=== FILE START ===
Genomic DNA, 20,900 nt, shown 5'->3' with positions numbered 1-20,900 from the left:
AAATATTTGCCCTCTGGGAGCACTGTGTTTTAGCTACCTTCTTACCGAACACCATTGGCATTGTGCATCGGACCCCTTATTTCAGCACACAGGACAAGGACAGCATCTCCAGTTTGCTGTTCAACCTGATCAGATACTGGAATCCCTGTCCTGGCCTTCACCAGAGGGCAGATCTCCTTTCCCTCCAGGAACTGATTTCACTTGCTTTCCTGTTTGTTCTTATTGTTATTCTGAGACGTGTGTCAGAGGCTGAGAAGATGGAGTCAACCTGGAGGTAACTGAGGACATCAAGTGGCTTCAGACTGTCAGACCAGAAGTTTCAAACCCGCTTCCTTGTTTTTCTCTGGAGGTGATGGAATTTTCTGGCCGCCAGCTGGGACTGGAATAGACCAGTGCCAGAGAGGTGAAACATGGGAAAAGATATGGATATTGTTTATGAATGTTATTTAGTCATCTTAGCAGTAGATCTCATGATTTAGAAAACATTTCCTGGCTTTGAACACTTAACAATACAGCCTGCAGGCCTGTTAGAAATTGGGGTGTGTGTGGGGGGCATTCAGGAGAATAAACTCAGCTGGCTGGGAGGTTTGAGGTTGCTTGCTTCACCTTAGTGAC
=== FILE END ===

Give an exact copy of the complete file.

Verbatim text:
Genomic DNA, 20,900 nt, shown 5'->3' with positions numbered 1-20,900 from the left:
AAATATTTGCCCTCTGGGAGCACTGTGTTTTAGCTACCTTCTTACCGAACACCATTGGCATTGTGCATCGGACCCCTTATTTCAGCACACAGGACAAGGACAGCATCTCCAGTTTGCTGTTCAACCTGATCAGATACTGGAATCCCTGTCCTGGCCTTCACCAGAGGGCAGATCTCCTTTCCCTCCAGGAACTGATTTCACTTGCTTTCCTGTTTGTTCTTATTGTTATTCTGAGACGTGTGTCAGAGGCTGAGAAGATGGAGTCAACCTGGAGGTAACTGAGGACATCAAGTGGCTTCAGACTGTCAGACCAGAAGTTTCAAACCCGCTTCCTTGTTTTTCTCTGGAGGTGATGGAATTTTCTGGCCGCCAGCTGGGACTGGAATAGACCAGTGCCAGAGAGGTGAAACATGGGAAAAGATATGGATATTGTTTATGAATGTTATTTAGTCATCTTAGCAGTAGATCTCATGATTTAGAAAACATTTCCTGGCTTTGAACACTTAACAATACAGCCTGCAGGCCTGTTAGAAATTGGGGTGTGTGTGGGGGGCATTCAGGAGAATAAACTCAGCTGGCTGGGAGGTTTGAGGTTGCTTGCTTCACCTTAGTGAC